Have you heard? Coloring books are all the rage with adults now. Not kids’ coloring books necessarily, but coloring books illustrated and published with adults in mind, too. From Zentangle to books featuring mandalas, grown-ups everywhere are finding coloring to be an old-hobby-made-new-again. For many, it’s a way to unwind and even be meditative. Personally, I enjoy listening to audio books or podcasts when I’m able to find time to color or do some other hands-on type of hobby or craft.

And what’s better than relaxing while coloring and feeling like a kid again? Not much, unless you throw in being able to learn something at the same time…like bird identification.

Peterson Field Guides Color-In Books: Birds

Peterson Field Guides Color-In Books: Birds

I was so pleased to discover Birds recently, part of the Peterson Field Guide Color-In Books series. Written by Peter Alden and John Sill and using illustrations based on Roger Tory Peterson‘s famous drawings and watercolors, this fun book can be used by anyone who wants to learn more about our North American birds.

Over 230 numbered bird stickers are included, which can be placed inside the book next to the bird you’ll be coloring. Each bird in the book is represented by a black and white drawing and a short paragraph that describes the bird and tells you a tidbit about it that you might not have already known. For example, did you know that the Great Blue Heron, number 7 in the book, is sometimes mistakenly called a “Blue Crane”?

Use whichever medium you like best with this book. Pencils and paints are recommended on the cover, but it seems to me like paints would seep through. Markers (again, there’s the possibility of the ink seeping through), colored pencils, or even crayons can also be used. I use a pack of 50 colored pencils that I purchased from Amazon, and they’ve been working very well for coloring the birds. Having at least 50 colors at my disposal gives me more choices for colors, of course, and the kid in me just thinks it’s cool to have so many. (You should have heard my giddy laugh when they arrived in the mail.) Colored pencils or crayons, in my opinion, make it easier to blend colors — a trick I learned from an artist friend of my mom’s when I was very young.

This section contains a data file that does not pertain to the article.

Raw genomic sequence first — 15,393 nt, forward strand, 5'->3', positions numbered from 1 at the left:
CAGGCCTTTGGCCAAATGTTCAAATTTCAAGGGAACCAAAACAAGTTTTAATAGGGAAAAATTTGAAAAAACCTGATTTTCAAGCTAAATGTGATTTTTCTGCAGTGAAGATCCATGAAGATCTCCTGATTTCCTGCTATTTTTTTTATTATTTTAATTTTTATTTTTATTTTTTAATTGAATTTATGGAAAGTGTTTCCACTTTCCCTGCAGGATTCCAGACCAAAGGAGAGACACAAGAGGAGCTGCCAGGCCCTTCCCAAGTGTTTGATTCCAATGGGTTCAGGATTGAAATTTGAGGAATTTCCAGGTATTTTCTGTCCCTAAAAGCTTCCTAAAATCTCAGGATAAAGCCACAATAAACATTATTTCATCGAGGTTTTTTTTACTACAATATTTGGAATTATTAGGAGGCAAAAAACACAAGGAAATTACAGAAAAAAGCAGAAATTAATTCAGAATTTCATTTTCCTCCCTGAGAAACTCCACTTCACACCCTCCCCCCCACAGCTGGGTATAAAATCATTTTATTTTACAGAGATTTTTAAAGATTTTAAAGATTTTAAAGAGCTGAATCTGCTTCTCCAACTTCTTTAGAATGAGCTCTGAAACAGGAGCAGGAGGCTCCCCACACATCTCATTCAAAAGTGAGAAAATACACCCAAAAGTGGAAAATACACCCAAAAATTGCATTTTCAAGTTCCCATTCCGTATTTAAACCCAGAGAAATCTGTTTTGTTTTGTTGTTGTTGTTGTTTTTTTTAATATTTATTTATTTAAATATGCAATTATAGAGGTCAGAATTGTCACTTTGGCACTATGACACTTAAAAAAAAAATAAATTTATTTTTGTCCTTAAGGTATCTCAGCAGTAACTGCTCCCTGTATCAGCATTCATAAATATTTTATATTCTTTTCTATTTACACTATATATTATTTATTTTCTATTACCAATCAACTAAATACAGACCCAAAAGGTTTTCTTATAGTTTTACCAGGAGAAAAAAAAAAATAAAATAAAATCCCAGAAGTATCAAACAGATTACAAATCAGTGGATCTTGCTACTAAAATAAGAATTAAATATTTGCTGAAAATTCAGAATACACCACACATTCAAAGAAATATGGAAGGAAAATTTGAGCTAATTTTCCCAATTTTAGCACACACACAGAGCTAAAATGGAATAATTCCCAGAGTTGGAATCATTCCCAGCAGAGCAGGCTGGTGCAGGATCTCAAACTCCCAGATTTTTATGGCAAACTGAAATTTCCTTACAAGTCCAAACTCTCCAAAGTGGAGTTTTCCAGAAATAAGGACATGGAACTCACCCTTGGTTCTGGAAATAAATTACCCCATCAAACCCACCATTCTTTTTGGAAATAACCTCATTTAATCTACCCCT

The first birds I tackled in the book were bluebirds: Mountain, Eastern, and Western. From there, I moved on to a Chestnut-backed Chickadee and then a Yellow Warbler and I’m still coloring away. You can see them all, below. What do you think? Looks like fun, doesn’t it?

Eastern, Western, and Mountain Bluebirds in the Peterson "Birds" color-in field guide.

Eastern, Western, and Mountain Bluebirds in the Peterson "Birds" color-in field guide.

Chestnut-backed Chickadee in the Peterson "Birds" color-in field guide.

Chestnut-backed Chickadee in the Peterson "Birds" color-in field guide.

Yellow Warbler in the Peterson "Birds" color-in field guide.

Yellow Warbler in the Peterson "Birds" color-in field guide.

If I can do this, so can you! Placing the stickers next to the birds really does help when it comes to matching colors and getting the markings correct. Coloring these birds — which uses not only visual but also kinesthetic (hands on) learning — has really helped solidify their appearance in my mind…almost on a new level. And if that’s what it did for birds I already know well, I can’t wait to tackle other birds in the book.

It isn’t just song birds that are covered in this color-in field guide. You’ll find raptors, waterfowl, woodpeckers, and more. Give it a try and let me know what you think.

Links to purchase:

Peterson Field Guide Color-In Books: Birds by Peter Alden and John Sill

Crayola Colored Pencils, pack of 50

You might also like:

Nature’s Mandalas

Adult Coloring Books: A Collection of Coloring Books for Adults; Featuring Mandalas, Flowers, and Geometric Designs by Coloring Books for Adults

Creative Coloring Inspirations: Art Activity Pages to Relax and Enjoy by Valentina Harper

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Learn more about your backyard birds in Birds of the Pacific Northwest: How to Identify 25 of the Most Popular Backyard Birds. Get it for your Kindle (which you can also read on your PC, Mac, smartphone, or tablet with this free reading app), Nook, on Smashwords, or in the iTunes bookstore.

Don’t forget to follow us on Facebook, Twitter, and now Instagram!

A Yellow Warbler. This image is ready for sharing on Twitter, Instagram (via mobile), and Pinterest.

Some time back, I’d decided that this month…June…would be Warbler Month here at Pacific Northwest Birds. Over the past few weeks, however, I found myself with very little time to write and knew I would need to rethink my plans. So I thought about it and soon realized my late start on Warbler Month might not be such a bad thing. Why, after all, should we limit talking about warblers to just one month? And so Warbler Month has happily become Warbler Summer: For as long as these little darlings are in the Pacific Northwest, we’ll be learning about them. (We’ll be talking about other Northwest birds, too.)